It has been becoming increasingly difficult for Medicaid patients needing long-term care – especially home care for extended hours – to get the care they need. In many areas, there is a shortage of home care aides because low reimbursement rates make recruitment and retention of workers difficult. State payment rates to managed care plans discourage them from serving high-need patients properly. The methodology for assessing patient need does not adequately account for cognitive deficiency and other factors.
The newly-enacted state budget legislation (A.3007-B) includes several important actions intended to begin to turn around this siutation. In addition, the Department of Health (DOH) sent a side letter to the legislature committing to several further actions (indicated below as “Administrative action, side letter”).
- Consumer Directed Personal Assistance Program (CDPAP) fiscal intermediary authorization: Requires fiscal intermediaries in the CDPAP program to register with DOH (“authorization”), and defines their scope of services. In 2015, similar legislation was vetoed and this year’s legislation comes from negotiation among the Assembly and Senate Health Committees, DOH, and the fiscal intermediaries.
- CDPAP wage parity: Adds workers in the CDPAP program to the Medicaid wage parity law that currently applies to other home care workers, primarily in the downstate metropolitan region. It will phase in to reach full parity in three years. Medicaid payments to managed care plans will cover this, and managed care plans will attest to the wage pass-through in cost reports.
- Uniform assessment system (UAS):
- Adds “cognitive” to the current evaluation of patient “medical, social and environmental needs” required for managed care enrollees. Because of a drafting error, this provision is found in the “revenue” budget bill (A.3009-C, Part GGG) rather than in the “health” budget bill (A.3007-B).
- DOH will hold regular meetings with legislators, stakeholders, and the UAS program team in order to examine and formulate improvements to the UAS. (Administrative action, see side-letter)
- High-need rate cells or risk adjustments for managed long term care: (Administrative action, see side-letter.) DOH will work with legislators, advocates, providers, and managed care organizations to evaluate separate rate cells or risk adjustments for the nursing home, high-cost/high-need home and personal care, and Health and Recovery Plan (HARP) populations. Resulting adjustments will require approval by the federal Centers for Medicare and Medicaid Services.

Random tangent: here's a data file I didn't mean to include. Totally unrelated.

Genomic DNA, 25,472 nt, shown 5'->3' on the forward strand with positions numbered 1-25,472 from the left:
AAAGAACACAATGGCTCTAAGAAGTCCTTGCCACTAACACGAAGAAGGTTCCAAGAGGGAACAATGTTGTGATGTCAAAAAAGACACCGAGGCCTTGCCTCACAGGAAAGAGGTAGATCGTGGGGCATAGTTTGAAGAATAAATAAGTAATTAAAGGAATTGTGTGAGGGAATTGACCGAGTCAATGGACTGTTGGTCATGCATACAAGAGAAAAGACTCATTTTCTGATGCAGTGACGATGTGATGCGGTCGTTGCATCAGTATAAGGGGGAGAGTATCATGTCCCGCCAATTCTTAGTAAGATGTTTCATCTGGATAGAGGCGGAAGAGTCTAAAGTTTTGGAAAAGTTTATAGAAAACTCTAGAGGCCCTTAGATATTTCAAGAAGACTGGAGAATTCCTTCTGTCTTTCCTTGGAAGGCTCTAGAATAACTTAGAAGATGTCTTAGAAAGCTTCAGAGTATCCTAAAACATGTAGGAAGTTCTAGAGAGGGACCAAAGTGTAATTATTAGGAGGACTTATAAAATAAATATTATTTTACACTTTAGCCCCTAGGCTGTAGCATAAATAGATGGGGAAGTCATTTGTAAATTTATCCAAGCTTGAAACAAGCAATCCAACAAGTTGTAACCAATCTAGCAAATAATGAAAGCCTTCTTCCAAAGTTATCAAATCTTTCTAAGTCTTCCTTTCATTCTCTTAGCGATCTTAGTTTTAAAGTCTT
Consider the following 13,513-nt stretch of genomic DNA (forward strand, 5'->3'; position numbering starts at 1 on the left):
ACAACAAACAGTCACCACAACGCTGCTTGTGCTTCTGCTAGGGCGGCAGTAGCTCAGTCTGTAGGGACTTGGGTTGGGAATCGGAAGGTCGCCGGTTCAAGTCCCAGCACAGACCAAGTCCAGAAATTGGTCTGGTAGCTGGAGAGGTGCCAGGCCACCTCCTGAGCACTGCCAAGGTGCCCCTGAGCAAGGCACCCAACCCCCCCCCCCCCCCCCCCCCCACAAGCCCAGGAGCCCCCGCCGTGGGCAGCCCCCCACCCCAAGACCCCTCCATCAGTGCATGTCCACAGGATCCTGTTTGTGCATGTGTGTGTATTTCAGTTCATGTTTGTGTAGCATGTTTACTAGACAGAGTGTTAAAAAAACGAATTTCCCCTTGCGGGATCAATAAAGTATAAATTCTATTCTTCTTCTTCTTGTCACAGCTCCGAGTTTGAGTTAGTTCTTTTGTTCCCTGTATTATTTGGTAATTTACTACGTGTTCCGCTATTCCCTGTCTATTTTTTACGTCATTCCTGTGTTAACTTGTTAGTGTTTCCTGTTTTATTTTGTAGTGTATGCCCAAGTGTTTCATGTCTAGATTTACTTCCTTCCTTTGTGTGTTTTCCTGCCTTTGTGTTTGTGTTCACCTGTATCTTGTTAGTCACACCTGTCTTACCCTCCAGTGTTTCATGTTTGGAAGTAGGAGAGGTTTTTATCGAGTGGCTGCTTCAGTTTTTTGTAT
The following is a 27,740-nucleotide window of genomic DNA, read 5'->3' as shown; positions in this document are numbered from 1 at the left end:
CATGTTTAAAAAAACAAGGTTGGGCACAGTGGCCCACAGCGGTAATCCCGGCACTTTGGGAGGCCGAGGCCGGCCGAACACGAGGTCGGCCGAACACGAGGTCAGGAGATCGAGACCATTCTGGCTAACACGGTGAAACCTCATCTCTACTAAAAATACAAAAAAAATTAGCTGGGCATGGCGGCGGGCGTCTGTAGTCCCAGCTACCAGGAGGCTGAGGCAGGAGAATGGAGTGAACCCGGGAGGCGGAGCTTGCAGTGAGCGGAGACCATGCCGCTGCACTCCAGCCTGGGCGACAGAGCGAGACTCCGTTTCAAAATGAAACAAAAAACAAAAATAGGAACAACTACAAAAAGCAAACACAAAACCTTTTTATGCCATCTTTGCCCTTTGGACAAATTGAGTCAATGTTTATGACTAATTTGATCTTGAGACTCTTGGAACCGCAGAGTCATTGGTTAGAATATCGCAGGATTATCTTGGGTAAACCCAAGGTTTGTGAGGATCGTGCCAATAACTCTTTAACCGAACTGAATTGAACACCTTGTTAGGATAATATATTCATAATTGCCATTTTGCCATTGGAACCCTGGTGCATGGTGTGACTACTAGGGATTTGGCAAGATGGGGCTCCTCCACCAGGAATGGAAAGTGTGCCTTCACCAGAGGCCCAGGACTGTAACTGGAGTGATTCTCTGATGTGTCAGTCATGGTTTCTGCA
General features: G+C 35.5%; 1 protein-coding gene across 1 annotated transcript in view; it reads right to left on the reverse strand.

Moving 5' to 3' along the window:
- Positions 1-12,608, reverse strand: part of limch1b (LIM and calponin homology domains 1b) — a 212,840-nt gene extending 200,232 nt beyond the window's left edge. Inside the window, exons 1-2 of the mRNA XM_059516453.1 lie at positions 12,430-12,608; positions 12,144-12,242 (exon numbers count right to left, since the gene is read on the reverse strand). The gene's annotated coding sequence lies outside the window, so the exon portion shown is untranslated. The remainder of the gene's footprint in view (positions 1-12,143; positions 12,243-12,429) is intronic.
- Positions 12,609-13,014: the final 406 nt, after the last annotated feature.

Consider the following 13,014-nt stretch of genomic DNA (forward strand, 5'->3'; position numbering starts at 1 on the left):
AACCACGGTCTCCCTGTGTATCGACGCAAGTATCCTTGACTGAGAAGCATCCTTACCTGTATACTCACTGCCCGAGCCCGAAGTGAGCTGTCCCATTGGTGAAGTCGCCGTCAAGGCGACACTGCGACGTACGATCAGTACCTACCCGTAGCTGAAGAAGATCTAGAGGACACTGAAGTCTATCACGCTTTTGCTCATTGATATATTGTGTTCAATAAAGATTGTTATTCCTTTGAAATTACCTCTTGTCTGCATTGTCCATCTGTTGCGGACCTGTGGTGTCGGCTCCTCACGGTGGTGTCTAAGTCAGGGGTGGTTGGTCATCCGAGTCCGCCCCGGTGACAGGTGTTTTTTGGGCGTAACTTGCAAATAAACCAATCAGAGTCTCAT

- Delaying TBI/NHTD carve-in to managed care: (Administrative action, see side-letter.) DOH will further delay the carve-in of the Traumatic Brain Injury and Nursing Home Transition and Diversion waivers into managed care from April 1, 2018 to January 1, 2019.
- Nursing home bed-hold: The legislature restored the bed-hold payments for therapeutic leaves of absence at a 95% payment rate for up to 14 days annually.
- Nursing home benchmark rates: The transitional “benchmark” Medicaid payment rate for nursing homes patients moving from fee-for-service to managed care will be extended until 2020.
- Managed Long-Term Care (MLTC) and Adult Day Health Care (ADHC) transportation: (Administrative action, see side-letter.) DOH will not carve-out the Medicaid transportation benefit from MLTC or ADHC programs for the 2017-2018 fiscal year.
- Spousal and family support: The Legislature protected the resources of family members by rejecting the Governor’s proposal to require them to pay for an individual’s long-term care before the individual could become Medicaid eligible. This was the 28th consecutive year that this has been proposed by five governors and rejected by the Legislature.